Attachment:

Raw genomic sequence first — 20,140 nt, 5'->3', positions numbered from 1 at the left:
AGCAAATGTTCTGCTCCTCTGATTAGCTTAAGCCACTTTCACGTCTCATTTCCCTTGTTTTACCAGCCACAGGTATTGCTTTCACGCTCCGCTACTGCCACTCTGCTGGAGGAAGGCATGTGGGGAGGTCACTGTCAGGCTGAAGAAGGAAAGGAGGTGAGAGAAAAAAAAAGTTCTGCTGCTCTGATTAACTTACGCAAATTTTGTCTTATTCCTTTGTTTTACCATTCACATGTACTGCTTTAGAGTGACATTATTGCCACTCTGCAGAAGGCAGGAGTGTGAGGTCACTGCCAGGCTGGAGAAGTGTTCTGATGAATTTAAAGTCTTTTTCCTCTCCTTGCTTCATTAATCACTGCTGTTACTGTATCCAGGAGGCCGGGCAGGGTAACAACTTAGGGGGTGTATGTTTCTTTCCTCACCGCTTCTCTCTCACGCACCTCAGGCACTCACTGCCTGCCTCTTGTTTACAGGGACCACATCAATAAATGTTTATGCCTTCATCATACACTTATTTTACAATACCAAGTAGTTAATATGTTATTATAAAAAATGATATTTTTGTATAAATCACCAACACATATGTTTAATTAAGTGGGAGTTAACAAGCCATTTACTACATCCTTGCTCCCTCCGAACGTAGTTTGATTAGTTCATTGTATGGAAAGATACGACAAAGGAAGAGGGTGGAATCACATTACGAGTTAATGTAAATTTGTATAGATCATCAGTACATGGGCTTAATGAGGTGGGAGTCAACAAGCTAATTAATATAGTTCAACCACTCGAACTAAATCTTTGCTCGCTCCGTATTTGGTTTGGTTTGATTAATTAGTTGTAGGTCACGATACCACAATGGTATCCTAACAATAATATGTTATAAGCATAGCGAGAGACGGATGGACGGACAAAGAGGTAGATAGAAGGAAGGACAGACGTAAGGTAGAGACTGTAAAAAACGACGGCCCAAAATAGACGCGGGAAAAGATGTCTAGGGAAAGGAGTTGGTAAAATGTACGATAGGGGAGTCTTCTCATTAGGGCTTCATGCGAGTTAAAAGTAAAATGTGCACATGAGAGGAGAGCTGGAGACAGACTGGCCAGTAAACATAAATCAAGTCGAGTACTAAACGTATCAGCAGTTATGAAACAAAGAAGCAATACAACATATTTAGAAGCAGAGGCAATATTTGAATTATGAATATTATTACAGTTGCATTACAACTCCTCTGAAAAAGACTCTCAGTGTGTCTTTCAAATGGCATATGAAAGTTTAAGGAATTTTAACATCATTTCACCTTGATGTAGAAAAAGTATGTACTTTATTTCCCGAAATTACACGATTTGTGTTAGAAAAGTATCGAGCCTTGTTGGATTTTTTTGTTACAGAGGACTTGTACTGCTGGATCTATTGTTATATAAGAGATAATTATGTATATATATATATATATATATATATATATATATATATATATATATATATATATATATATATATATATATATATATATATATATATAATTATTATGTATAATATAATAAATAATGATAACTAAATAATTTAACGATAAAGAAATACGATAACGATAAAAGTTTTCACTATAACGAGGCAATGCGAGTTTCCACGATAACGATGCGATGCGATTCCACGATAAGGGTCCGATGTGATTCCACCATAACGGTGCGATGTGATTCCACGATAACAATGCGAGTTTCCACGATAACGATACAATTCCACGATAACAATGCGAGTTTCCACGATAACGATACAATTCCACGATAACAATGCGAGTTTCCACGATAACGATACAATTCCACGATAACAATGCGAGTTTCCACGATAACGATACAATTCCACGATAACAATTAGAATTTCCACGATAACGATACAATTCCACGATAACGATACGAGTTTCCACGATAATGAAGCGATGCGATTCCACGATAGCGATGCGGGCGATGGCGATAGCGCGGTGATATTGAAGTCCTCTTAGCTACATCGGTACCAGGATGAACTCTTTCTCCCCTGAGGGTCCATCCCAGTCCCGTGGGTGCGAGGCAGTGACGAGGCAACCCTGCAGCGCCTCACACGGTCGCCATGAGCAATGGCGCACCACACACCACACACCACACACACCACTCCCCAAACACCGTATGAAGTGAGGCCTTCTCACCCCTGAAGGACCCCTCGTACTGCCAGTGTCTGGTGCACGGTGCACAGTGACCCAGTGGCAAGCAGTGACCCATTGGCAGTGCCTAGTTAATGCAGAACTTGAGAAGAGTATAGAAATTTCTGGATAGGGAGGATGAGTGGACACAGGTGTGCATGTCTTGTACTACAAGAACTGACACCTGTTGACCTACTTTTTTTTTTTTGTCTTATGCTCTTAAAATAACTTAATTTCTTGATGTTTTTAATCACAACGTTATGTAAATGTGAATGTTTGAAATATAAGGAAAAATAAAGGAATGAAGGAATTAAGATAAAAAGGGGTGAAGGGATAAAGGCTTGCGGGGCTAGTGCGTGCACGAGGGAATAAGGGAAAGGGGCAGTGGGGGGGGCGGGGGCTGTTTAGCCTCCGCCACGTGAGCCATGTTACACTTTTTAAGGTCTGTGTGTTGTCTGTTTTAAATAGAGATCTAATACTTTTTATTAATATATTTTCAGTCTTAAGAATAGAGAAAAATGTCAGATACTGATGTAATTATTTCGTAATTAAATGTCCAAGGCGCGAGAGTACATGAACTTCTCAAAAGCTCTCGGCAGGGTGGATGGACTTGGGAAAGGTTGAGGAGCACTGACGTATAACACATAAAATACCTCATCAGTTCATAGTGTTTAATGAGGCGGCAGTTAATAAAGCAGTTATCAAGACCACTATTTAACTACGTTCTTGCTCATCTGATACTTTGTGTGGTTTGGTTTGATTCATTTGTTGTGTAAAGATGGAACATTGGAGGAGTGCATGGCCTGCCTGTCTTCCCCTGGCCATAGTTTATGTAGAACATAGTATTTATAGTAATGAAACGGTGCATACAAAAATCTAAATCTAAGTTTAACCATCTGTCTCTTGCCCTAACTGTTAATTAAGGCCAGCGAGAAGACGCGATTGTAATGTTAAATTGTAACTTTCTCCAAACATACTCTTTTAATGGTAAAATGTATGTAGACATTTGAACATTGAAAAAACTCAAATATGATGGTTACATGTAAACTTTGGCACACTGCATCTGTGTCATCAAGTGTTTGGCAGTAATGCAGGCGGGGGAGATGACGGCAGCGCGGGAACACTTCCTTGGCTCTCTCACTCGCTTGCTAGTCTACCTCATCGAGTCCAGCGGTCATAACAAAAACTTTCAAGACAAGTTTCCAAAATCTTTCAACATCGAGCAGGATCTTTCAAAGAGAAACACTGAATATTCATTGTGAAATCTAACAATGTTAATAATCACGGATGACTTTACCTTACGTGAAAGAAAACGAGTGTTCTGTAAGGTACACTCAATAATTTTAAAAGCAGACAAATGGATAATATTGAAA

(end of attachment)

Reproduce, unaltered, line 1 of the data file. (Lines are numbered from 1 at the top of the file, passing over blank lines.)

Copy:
Raw genomic sequence first — 20,140 nt, 5'->3', positions numbered from 1 at the left: